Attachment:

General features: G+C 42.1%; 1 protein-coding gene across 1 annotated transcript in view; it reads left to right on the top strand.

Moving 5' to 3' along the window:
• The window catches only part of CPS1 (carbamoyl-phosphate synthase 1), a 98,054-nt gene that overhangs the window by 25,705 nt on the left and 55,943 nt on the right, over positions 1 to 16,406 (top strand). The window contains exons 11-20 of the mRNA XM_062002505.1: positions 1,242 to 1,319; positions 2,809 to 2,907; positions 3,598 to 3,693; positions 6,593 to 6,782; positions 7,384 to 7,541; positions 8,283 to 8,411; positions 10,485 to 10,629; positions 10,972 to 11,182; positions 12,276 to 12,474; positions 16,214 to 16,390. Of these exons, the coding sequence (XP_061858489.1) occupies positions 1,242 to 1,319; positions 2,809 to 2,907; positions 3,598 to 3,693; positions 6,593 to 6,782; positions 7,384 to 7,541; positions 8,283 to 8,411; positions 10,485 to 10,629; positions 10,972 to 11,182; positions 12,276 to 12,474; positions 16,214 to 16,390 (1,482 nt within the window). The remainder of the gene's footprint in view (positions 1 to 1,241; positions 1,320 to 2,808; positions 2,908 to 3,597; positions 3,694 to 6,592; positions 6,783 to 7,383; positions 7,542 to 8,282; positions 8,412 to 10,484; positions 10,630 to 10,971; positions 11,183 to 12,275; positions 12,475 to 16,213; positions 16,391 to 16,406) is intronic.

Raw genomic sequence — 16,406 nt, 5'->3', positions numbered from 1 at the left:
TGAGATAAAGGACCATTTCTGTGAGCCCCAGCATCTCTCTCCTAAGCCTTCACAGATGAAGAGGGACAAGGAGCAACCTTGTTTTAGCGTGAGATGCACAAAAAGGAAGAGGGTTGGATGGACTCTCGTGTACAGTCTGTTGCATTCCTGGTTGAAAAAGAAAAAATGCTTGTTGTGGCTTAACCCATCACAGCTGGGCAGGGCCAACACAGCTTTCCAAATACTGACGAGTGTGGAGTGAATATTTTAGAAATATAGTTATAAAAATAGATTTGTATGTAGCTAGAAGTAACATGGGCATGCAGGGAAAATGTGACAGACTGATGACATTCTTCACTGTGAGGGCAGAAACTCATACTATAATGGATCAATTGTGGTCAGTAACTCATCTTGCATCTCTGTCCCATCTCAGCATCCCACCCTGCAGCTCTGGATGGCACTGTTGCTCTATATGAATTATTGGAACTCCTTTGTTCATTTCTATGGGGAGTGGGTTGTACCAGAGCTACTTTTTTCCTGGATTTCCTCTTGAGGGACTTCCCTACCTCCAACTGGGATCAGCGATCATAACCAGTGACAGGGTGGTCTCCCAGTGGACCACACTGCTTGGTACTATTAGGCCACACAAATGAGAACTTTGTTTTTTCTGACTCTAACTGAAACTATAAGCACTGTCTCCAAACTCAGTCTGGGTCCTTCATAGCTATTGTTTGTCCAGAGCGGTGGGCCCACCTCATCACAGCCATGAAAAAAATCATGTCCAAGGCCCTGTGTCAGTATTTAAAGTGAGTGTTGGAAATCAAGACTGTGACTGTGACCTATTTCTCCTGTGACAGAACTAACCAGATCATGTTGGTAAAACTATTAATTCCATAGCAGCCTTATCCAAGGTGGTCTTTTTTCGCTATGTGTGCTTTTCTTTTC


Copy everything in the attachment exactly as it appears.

General features: G+C 42.1%; 1 protein-coding gene across 1 annotated transcript in view; it reads left to right on the top strand.

Moving 5' to 3' along the window:
• The window catches only part of CPS1 (carbamoyl-phosphate synthase 1), a 98,054-nt gene that overhangs the window by 25,705 nt on the left and 55,943 nt on the right, over positions 1 to 16,406 (top strand). The window contains exons 11-20 of the mRNA XM_062002505.1: positions 1,242 to 1,319; positions 2,809 to 2,907; positions 3,598 to 3,693; positions 6,593 to 6,782; positions 7,384 to 7,541; positions 8,283 to 8,411; positions 10,485 to 10,629; positions 10,972 to 11,182; positions 12,276 to 12,474; positions 16,214 to 16,390. Of these exons, the coding sequence (XP_061858489.1) occupies positions 1,242 to 1,319; positions 2,809 to 2,907; positions 3,598 to 3,693; positions 6,593 to 6,782; positions 7,384 to 7,541; positions 8,283 to 8,411; positions 10,485 to 10,629; positions 10,972 to 11,182; positions 12,276 to 12,474; positions 16,214 to 16,390 (1,482 nt within the window). The remainder of the gene's footprint in view (positions 1 to 1,241; positions 1,320 to 2,808; positions 2,908 to 3,597; positions 3,694 to 6,592; positions 6,783 to 7,383; positions 7,542 to 8,282; positions 8,412 to 10,484; positions 10,630 to 10,971; positions 11,183 to 12,275; positions 12,475 to 16,213; positions 16,391 to 16,406) is intronic.

Raw genomic sequence — 16,406 nt, 5'->3', positions numbered from 1 at the left:
TGAGATAAAGGACCATTTCTGTGAGCCCCAGCATCTCTCTCCTAAGCCTTCACAGATGAAGAGGGACAAGGAGCAACCTTGTTTTAGCGTGAGATGCACAAAAAGGAAGAGGGTTGGATGGACTCTCGTGTACAGTCTGTTGCATTCCTGGTTGAAAAAGAAAAAATGCTTGTTGTGGCTTAACCCATCACAGCTGGGCAGGGCCAACACAGCTTTCCAAATACTGACGAGTGTGGAGTGAATATTTTAGAAATATAGTTATAAAAATAGATTTGTATGTAGCTAGAAGTAACATGGGCATGCAGGGAAAATGTGACAGACTGATGACATTCTTCACTGTGAGGGCAGAAACTCATACTATAATGGATCAATTGTGGTCAGTAACTCATCTTGCATCTCTGTCCCATCTCAGCATCCCACCCTGCAGCTCTGGATGGCACTGTTGCTCTATATGAATTATTGGAACTCCTTTGTTCATTTCTATGGGGAGTGGGTTGTACCAGAGCTACTTTTTTCCTGGATTTCCTCTTGAGGGACTTCCCTACCTCCAACTGGGATCAGCGATCATAACCAGTGACAGGGTGGTCTCCCAGTGGACCACACTGCTTGGTACTATTAGGCCACACAAATGAGAACTTTGTTTTTTCTGACTCTAACTGAAACTATAAGCACTGTCTCCAAACTCAGTCTGGGTCCTTCATAGCTATTGTTTGTCCAGAGCGGTGGGCCCACCTCATCACAGCCATGAAAAAAATCATGTCCAAGGCCCTGTGTCAGTATTTAAAGTGAGTGTTGGAAATCAAGACTGTGACTGTGACCTATTTCTCCTGTGACAGAACTAACCAGATCATGTTGGTAAAACTATTAATTCCATAGCAGCCTTATCCAAGGTGGTCTTTTTTCGCTATGTGTGCTTTTCTTTTC